Historic Kerr County photographs available!

Wednesday, July 28, 2010

Chapter 2: The surprising fact about James Kerr

Major James Kerr
A chance meeting with Walter Womack, a descendent of Major James Kerr, intrigued me because of one small comment Mr. Womack made: “You know,” he told me, “there is one thing few people know about James Kerr.”
James Kerr, you may remember, is the person for whom our county and Kerrville are named. Joshua D. Brown, the founder of our community, named the small village he’d begun after his friend; the state, in 1856, named our county after him. Yet it’s unlikely he ever visited the community which carries his name, and he never knew of the honor the state had given him, since he’d died years before the county was named.
Little is known about Major James Kerr – it would be hard to fill up several pages with facts about his life – and the few sources of information we have tend to be repeated in only a few older books – so gaining new information about this man is always helpful (and somewhat rare).
In my last post I reported that Mr. Womack had sent me a link to a sketch written in 1957 by Maj. Gen. James Kerr Crain, himself a distinguished Texan from Lavaca and DeWitt counties, a graduate of West Point and an Army veteran of both World Wars. Our Major Kerr was Crain’s great-grandfather.
Major James Kerr was born in Boyle County, Kentucky, on September 24, 1790, one of ten children born to a circuit-riding Baptist preacher and a woman named Patience.
“Despite the fact their father was a minister of the gospel,” writes James Crain, “or perhaps because of that fact, the Kerr boys were not overly observant of his precepts. On one occasion just as the Reverend James Kerr's small congregation was emerging from a Sunday morning service a group of whooping boys came rushing by with one of their number astride an astonished and cavorting cow, The scandalized preacher recognized the equally horrified rider as his son James. Thus James junior gave early indication of a fondness for the unconventional. Perhaps he had inherited it from that part of his father's character that had led the latter to elope to the wilderness with little more than a charming bride and a single horse.”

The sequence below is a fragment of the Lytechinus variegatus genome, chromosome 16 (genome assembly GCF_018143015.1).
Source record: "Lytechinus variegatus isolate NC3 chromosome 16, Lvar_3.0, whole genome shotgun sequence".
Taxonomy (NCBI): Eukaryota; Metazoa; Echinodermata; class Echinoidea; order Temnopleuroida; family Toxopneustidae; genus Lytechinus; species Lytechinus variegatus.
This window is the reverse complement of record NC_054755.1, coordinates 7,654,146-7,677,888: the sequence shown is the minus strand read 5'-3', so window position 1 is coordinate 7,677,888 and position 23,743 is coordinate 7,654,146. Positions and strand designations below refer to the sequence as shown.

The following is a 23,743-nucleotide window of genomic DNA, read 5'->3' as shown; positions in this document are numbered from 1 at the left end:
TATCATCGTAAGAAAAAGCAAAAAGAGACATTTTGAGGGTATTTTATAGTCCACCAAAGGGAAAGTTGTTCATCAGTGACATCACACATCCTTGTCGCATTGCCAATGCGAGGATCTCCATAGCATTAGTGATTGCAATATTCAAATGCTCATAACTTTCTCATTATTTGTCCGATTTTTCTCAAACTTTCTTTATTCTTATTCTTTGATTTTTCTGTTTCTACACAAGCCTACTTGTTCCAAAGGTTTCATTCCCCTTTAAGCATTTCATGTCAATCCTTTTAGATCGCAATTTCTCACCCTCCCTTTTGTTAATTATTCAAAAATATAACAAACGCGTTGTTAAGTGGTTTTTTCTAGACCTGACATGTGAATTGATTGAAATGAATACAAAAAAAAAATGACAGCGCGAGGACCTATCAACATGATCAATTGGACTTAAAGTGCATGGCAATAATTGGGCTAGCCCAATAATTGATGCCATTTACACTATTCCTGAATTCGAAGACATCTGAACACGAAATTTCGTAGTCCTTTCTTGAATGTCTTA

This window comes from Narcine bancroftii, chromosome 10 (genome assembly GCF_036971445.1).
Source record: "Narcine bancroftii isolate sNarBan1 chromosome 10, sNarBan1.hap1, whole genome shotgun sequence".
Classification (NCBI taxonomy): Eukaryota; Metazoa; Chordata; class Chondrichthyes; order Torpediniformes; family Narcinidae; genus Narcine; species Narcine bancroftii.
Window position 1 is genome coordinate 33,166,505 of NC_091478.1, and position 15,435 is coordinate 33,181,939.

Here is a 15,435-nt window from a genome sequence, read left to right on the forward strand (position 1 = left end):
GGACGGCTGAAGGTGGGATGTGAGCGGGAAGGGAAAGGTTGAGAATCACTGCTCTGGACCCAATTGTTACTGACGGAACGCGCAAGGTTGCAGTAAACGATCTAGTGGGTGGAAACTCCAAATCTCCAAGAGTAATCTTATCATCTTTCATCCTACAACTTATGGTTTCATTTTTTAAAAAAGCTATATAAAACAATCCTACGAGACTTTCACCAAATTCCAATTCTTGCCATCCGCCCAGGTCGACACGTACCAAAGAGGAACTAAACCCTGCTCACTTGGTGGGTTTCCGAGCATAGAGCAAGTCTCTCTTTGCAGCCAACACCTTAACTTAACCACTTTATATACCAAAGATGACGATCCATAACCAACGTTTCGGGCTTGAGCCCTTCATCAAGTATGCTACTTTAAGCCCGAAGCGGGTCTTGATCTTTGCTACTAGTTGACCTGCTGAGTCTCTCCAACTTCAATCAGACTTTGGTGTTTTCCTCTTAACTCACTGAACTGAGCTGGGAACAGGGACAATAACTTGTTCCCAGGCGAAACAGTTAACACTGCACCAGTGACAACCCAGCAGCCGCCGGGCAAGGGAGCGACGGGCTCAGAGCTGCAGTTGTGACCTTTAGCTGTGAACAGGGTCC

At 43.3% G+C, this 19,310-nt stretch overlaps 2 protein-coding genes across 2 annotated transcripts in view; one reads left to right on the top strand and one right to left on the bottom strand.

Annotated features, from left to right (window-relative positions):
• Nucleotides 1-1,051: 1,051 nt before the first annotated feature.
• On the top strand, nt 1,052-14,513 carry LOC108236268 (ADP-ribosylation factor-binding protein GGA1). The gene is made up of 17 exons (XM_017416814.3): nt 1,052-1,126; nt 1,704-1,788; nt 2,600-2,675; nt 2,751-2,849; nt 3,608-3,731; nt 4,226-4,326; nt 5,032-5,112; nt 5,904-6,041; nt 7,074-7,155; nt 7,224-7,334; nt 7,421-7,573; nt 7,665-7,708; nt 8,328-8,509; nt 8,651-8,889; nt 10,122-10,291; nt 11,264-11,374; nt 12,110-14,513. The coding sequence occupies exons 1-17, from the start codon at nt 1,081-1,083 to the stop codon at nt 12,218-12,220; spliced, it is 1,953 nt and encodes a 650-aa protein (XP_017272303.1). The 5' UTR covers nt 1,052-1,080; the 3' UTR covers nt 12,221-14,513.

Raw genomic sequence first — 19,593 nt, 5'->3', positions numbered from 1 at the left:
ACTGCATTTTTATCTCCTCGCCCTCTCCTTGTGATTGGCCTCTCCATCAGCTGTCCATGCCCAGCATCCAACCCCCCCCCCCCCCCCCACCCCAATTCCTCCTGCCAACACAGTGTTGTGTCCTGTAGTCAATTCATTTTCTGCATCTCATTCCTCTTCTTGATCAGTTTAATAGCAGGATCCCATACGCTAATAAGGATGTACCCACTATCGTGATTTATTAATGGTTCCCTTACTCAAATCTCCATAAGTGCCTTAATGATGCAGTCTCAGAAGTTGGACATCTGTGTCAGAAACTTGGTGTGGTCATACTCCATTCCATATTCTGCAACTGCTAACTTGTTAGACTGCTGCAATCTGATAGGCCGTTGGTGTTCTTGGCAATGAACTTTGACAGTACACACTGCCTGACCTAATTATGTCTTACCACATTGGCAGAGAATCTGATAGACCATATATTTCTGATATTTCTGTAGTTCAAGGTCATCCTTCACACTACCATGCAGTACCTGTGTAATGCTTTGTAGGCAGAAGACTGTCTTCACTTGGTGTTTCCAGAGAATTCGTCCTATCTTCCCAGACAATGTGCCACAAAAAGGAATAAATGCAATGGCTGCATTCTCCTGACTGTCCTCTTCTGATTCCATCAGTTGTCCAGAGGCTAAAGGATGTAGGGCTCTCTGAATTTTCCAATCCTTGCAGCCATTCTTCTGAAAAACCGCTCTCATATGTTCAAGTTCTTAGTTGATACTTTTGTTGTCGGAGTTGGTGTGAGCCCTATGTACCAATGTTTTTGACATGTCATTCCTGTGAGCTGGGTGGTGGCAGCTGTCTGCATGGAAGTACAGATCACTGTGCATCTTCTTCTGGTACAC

Our Major James Kerr served in the War of 1812.
“The Adjutant General of the Army wrote … that one James Kerr served in the War of l812 as a sergeant in a company designated at various times as Captain Daniel M. Boone's [the son of the famous frontiersman, Daniel Boone] and Captain James Callaway's Company of Mounted Rangers, United States Volunteers. His Federal service began 19 May 1813; was reduced to private 14 January 1814, and his service ended 19 May 1814. The Adjutant General of Missouri sent me a copy of the receipt roll signed by James Kerr for his pay and allowances for the period April 29-May 18th 1813, while in the service of the Territory. The amounts covered by the receipt are interesting because of their size. It is startling to note that for twenty days service his pay was $5.17; and his subsistence allowance was twenty-eight cents! Not quite a cent and a half a day. His travel pay was fifty cents. But his allowance for his horses was $48.00 which was more than his pay plus all other allowances.”
The sketch includes an account of Kerr’s actions as a soldier:
“In 1813 he was second in command to Captain Boone in Boone's defeat on the Illinois River, and Kerr received great praise for his conduct during the retreat. During that same summer he and two others were ambushed by seventeen Indians at the mouth of the Salt River in Missouri. in the ensuing fight his horse was wounded three times and finally killed under him. The party escaped because of his cool daring and a well contrived ruse. My mother told me the ruse consisted in securing a camp kettle to the end of a log to represent a cannon, and the Indians were unwilling to close in on what they thought to be that much feared weapon.”
Clever, indeed.
Well, I’ve done it again: I’ve run out of space before coming to the new information I’ve found about Major James Kerr. I hope I’ll be able to get it all my next post.
Until then, all the best.

Joe Herring Jr. is a Kerrville native who is thinking about writing a book on the history of our area.  You can connect with Joe on Facebook at www.facebook.com/joeherring or on Twitter at www.twitter.com/joeherringjr  You can also get email updates when new articles are posted by clicking here.

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